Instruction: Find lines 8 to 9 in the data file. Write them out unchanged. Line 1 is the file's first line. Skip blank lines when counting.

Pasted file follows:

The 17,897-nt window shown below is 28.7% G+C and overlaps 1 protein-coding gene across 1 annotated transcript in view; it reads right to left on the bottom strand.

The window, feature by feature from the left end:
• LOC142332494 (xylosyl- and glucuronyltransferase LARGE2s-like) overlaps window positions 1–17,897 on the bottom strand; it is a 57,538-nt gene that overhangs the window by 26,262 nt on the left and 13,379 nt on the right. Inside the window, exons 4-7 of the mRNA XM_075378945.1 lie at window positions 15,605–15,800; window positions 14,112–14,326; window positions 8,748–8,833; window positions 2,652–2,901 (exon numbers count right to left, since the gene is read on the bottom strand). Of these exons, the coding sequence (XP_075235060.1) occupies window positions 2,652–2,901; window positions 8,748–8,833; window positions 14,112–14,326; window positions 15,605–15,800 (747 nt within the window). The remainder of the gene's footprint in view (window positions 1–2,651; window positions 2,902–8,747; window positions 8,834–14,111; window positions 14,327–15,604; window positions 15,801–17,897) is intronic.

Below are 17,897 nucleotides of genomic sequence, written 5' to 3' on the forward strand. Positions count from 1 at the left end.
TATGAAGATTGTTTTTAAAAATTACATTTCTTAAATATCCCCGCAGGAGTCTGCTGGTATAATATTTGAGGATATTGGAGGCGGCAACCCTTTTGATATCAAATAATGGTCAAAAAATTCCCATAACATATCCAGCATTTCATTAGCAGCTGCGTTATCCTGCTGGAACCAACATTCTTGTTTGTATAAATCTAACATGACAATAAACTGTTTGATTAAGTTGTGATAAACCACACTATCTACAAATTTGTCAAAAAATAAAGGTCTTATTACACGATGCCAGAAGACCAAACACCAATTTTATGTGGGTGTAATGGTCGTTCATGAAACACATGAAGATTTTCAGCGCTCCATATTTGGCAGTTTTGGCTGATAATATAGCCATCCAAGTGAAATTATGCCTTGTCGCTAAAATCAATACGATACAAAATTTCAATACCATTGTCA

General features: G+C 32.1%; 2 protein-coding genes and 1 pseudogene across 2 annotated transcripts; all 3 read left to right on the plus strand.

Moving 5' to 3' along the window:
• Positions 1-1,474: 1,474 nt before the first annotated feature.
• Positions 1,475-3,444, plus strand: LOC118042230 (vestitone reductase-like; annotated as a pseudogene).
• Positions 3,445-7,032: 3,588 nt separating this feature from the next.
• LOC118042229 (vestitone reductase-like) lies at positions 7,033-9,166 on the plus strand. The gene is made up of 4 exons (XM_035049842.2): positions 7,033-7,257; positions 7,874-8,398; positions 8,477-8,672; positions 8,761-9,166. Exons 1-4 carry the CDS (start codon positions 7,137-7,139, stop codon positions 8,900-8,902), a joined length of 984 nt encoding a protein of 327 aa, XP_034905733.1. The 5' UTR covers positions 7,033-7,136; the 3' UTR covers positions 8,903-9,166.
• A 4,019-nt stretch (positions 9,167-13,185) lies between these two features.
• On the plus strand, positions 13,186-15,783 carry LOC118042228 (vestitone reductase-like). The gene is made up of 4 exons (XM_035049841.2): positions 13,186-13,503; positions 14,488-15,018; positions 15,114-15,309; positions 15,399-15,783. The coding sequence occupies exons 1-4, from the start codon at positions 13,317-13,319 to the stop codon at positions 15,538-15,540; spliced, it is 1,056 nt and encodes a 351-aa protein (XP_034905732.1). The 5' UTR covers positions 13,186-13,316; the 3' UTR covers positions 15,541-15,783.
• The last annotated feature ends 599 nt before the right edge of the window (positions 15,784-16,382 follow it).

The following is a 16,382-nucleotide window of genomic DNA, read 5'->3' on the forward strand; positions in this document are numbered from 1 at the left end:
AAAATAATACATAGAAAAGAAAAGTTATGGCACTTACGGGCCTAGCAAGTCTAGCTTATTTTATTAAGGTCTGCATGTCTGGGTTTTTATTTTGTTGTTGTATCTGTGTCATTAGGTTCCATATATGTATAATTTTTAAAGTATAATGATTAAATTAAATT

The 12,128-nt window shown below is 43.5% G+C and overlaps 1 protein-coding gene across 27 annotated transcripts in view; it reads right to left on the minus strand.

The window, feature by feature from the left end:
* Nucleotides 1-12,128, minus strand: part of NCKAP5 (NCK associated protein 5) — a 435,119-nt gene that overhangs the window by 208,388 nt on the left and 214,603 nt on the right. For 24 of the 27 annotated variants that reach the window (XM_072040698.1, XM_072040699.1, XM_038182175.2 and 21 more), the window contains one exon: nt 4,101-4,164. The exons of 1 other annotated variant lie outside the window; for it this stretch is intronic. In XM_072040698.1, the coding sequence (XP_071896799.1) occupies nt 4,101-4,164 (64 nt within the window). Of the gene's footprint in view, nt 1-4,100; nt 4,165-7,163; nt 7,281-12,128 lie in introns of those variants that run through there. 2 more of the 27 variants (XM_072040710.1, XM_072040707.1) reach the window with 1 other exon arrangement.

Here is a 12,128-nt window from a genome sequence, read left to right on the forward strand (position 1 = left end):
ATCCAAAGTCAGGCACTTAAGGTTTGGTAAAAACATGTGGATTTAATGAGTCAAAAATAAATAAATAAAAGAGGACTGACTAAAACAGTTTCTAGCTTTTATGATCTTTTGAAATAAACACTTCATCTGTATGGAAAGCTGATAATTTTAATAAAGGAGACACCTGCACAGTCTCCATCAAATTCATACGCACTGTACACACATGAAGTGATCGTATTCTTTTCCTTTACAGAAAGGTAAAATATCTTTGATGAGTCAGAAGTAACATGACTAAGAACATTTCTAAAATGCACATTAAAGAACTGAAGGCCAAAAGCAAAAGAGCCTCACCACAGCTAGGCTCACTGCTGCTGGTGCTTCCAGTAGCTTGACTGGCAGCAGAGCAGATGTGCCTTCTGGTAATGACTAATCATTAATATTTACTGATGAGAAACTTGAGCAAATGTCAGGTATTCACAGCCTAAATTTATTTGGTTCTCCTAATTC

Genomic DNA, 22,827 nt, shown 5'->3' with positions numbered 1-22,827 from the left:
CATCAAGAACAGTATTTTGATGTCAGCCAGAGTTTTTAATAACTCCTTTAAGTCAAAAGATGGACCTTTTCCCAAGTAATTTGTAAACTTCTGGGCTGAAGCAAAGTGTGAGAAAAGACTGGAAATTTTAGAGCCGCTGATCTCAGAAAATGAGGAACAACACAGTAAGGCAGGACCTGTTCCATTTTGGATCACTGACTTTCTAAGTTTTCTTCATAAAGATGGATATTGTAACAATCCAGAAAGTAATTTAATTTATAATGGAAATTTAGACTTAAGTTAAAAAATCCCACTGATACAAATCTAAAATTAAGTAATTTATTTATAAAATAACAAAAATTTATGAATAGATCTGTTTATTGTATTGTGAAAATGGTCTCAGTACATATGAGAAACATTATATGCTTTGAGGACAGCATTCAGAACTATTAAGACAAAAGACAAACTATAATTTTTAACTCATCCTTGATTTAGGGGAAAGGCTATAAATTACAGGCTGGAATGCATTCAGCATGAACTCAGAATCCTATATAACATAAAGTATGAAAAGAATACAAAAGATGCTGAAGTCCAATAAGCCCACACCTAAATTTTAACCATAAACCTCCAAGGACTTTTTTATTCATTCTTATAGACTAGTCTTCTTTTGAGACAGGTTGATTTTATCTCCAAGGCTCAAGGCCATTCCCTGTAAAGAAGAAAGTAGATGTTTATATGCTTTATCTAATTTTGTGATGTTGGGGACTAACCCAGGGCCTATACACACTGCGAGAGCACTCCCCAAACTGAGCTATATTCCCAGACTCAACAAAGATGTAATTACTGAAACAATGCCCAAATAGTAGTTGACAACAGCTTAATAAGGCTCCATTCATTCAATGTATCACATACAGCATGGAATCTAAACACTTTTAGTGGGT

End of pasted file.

• Positions 1-1,474: 1,474 nt before the first annotated feature.
• Positions 1,475-3,444, plus strand: LOC118042230 (vestitone reductase-like; annotated as a pseudogene).